My very first electric guitar was a Fender Lead III – a dual humbucking Strat shaped hardtail that was wonderfully contoured and also featured the ability to split the pickups into single coil configurations. My parent’s bought it for me new in 1982 and I can vividly remember running home from school everyday just so I could play it sooner. It served as my main guitar up until the late 80’s when it was semi-retired after I ordered a custom made Hamer Californian from the Hamer’s Arlington Heights factory.
I’ve spoken in other articles how nerve damage from a car accident ended my career as a guitarist in my early 20’s and how all my guitars & gear (save for an acoustic guitar I picked up later while traveling) were stored away at my old family home. While those guitars sat hidden in that closet my life post accident saw me slip further and further away from my identity as a musician and the guitar became something I used to play; an echo of past life.
This all changed around 2013 when I discovered home recording for myself. A few small music projects followed on the heels of that discovery and soon thereafter all my gear and guitars were retrieved from their decades of slumber. I was soon flooded with the joy of rediscovering and reclaiming my identity as a musician. I still had to deal with permanent limitations to my playing hands but through home recording I could see a way in which I could make music that wasn’t dependent on my ability to knock off a live performance.
As part of this newly rekindled interest I started following Fender Lead series guitar auctions on Ebay. I had no thoughts of buying a guitar, but enjoyed the idea of following auctions non-the-less.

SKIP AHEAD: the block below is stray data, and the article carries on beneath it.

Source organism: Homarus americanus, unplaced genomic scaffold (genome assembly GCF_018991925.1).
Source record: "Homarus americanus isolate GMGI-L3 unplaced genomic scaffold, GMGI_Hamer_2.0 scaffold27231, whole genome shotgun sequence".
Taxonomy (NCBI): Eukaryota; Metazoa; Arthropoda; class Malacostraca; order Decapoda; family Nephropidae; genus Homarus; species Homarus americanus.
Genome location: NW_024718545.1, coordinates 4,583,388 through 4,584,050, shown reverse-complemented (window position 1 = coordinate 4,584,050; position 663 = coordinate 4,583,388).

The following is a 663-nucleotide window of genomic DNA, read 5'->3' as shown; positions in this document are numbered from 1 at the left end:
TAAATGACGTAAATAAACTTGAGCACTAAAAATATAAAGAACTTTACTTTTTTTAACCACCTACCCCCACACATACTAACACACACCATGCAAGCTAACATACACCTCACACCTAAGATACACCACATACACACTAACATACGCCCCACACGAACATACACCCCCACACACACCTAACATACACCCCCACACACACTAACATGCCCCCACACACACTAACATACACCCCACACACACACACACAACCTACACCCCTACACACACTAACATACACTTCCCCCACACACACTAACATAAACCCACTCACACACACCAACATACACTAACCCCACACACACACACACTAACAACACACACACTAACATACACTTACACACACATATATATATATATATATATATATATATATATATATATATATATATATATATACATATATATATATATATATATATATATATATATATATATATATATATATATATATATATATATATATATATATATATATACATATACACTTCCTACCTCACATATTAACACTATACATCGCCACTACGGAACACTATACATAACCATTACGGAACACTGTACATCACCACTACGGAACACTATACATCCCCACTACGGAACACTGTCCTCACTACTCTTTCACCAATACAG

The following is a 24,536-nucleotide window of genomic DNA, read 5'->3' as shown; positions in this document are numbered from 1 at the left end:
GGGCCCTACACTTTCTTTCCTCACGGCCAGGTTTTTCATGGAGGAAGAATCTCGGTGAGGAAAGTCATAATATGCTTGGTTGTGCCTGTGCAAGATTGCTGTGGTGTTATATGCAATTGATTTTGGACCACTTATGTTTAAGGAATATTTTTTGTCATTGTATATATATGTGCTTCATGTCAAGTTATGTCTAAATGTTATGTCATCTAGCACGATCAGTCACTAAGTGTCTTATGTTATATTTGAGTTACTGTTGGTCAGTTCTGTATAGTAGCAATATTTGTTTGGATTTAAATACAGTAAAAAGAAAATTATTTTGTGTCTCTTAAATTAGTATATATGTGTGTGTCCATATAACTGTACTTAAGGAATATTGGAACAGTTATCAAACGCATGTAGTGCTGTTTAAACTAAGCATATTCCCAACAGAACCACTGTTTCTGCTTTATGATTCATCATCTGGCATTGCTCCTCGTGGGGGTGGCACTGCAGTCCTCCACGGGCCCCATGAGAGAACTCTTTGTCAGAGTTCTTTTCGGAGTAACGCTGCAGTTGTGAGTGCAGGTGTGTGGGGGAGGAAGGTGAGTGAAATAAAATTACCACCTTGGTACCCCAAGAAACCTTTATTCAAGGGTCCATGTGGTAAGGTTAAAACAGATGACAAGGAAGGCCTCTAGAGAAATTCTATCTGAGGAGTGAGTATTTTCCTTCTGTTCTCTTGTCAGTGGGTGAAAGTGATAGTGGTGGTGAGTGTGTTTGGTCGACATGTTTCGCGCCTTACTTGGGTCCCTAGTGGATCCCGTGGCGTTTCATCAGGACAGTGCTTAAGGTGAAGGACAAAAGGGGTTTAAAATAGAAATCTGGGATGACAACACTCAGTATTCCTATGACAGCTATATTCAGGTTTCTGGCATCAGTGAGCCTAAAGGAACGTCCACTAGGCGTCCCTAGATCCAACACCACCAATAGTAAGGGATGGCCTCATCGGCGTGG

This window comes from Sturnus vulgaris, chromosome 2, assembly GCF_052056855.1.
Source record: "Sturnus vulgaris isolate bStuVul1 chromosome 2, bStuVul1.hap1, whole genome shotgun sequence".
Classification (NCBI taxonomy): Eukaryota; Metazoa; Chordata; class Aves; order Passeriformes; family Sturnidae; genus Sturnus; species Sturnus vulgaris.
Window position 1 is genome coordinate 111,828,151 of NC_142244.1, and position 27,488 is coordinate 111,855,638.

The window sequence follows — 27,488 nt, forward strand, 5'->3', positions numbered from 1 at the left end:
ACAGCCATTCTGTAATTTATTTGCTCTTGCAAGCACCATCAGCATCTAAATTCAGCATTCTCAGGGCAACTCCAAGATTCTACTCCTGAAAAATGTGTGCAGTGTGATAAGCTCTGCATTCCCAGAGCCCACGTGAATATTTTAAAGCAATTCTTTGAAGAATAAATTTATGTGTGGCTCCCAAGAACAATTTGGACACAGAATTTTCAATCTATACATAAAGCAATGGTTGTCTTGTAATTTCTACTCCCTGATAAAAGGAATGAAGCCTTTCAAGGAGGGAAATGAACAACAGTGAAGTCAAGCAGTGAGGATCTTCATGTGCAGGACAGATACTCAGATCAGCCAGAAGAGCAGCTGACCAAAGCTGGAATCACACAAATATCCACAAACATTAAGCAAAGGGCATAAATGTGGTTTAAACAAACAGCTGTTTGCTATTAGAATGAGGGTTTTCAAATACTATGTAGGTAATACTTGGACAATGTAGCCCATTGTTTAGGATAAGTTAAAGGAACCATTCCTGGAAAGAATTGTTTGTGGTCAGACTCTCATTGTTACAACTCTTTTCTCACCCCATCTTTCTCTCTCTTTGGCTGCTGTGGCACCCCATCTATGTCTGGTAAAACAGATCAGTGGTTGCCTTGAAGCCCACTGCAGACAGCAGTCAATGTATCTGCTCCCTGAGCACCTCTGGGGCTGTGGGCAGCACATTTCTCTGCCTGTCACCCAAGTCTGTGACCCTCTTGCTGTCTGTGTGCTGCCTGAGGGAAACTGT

Oh — important note to the story: somewhere around there in 2012 I got married to my longtime partner (we’d been together 14 years at that point).
On the afternoon of my 2nd wedding anniversary my wife and I found ourselves at lunch with my two elderly aunties at their home here in Vancouver. At some point during the lunch the topic of Ebay came up; the aunties having never seen an auction site before. Well I whipped out my phone and one of the auctions that I was watching for a Fender Lead II was about 30 minutes from ending. It was a no reserve auction and the bids were still criminally low (around $200) for a guitar that regularly sells between $700-1100 USD.
“Watch this” I told them. “There are 30 people actively watching this auction – they’ll all wait until the last minute before bidding and then try to snipe it!” I explained what sniping was and explained how the bids would all roll in those last few seconds and the guitar would sell somewhere in the historical range.
The conversation moved on and at one point I offered to walk the dog for them. One of the aunties (Jill) decided to join me so we left the house together with Milly, a lovely and venerable Border Terrier, while my wife stayed behind visiting with my other aunt (Robbie).
At some point on the walk my Auntie Jill asked me again about the auction. I had my iPhone with me so I called up the auction. There were a few minutes to go and no new bids. I had an idea:
“Hey” I said, “Lets drop a throw-away bid at the last few seconds with everyone else so we can say we bid on something. We wont try to win anything, we’ll just throw in the standard three-fifty nonsense price, but we can have some fun bidding and losing while the rest of them go crazy trying to land the guitar.” My aunt thought this was a grand plan. She understood that we could bid to lose and still have a story to tell all their friends about how we tried to buy a guitar but lost it in the final seconds of the auction.
Well you can guess what happened. We ended up winning the auction with a bid of $321 dollars – including the OHSC. It was a fantastic deal – almost $500 USD undervalue. The problem: I had to go back to their house and tell my wife I had just bought a guitar on our second wedding anniversary.
That’s how I acquired the red Fender Lead II to go along with my black Lead III. The Lead II is a fantastic strat shaped hartail with two X1 single coil pickups that were made for the famous “The Strat” stratocaster model of the early 80’s.
On the Original Stairway Project the Lead II was strung using Nashville tuning, and together with a duplicate part played on the regular strung Lead III comprised the simulated 12 string guitar part. The Lead III was also used on several other small guitar parts including the bottle neck slide guitar at the end of the solo, and for a lot of the post solo rhythm guitar tracks.